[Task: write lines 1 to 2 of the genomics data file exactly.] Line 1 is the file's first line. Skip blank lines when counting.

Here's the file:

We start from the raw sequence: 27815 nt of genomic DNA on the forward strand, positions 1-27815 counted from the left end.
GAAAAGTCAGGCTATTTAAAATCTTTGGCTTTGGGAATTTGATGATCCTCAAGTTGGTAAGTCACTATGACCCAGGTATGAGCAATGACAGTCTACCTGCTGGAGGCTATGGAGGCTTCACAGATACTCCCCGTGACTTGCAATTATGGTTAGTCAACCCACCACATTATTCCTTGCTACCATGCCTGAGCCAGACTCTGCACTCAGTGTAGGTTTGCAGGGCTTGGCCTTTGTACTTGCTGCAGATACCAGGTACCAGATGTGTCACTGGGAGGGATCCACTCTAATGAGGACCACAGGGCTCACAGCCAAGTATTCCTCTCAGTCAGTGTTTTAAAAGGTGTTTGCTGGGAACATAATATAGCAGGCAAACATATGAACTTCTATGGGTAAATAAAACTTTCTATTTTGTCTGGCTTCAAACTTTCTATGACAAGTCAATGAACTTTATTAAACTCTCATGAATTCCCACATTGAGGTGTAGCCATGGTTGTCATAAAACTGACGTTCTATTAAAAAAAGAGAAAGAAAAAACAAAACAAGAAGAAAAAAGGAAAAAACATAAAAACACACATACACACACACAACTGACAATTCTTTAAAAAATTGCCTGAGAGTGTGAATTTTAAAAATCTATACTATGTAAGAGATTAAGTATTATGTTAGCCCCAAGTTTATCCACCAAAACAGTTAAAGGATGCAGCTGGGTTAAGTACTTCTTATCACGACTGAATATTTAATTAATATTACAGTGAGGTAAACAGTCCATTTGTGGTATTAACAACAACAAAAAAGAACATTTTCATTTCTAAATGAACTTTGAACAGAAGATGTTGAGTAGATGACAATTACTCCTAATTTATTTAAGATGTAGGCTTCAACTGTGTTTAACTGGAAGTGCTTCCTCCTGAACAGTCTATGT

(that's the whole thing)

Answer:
We start from the raw sequence: 27815 nt of genomic DNA on the forward strand, positions 1-27815 counted from the left end.
GAAAAGTCAGGCTATTTAAAATCTTTGGCTTTGGGAATTTGATGATCCTCAAGTTGGTAAGTCACTATGACCCAGGTATGAGCAATGACAGTCTACCTGCTGGAGGCTATGGAGGCTTCACAGATACTCCCCGTGACTTGCAATTATGGTTAGTCAACCCACCACATTATTCCTTGCTACCATGCCTGAGCCAGACTCTGCACTCAGTGTAGGTTTGCAGGGCTTGGCCTTTGTACTTGCTGCAGATACCAGGTACCAGATGTGTCACTGGGAGGGATCCACTCTAATGAGGACCACAGGGCTCACAGCCAAGTATTCCTCTCAGTCAGTGTTTTAAAAGGTGTTTGCTGGGAACATAATATAGCAGGCAAACATATGAACTTCTATGGGTAAATAAAACTTTCTATTTTGTCTGGCTTCAAACTTTCTATGACAAGTCAATGAACTTTATTAAACTCTCATGAATTCCCACATTGAGGTGTAGCCATGGTTGTCATAAAACTGACGTTCTATTAAAAAAAGAGAAAGAAAAAACAAAACAAGAAGAAAAAAGGAAAAAACATAAAAACACACATACACACACACAACTGACAATTCTTTAAAAAATTGCCTGAGAGTGTGAATTTTAAAAATCTATACTATGTAAGAGATTAAGTATTATGTTAGCCCCAAGTTTATCCACCAAAACAGTTAAAGGATGCAGCTGGGTTAAGTACTTCTTATCACGACTGAATATTTAATTAATATTACAGTGAGGTAAACAGTCCATTTGTGGTATTAACAACAACAAAAAAGAACATTTTCATTTCTAAATGAACTTTGAACAGAAGATGTTGAGTAGATGACAATTACTCCTAATTTATTTAAGATGTAGGCTTCAACTGTGTTTAACTGGAAGTGCTTCCTCCTGAACAGTCTATGT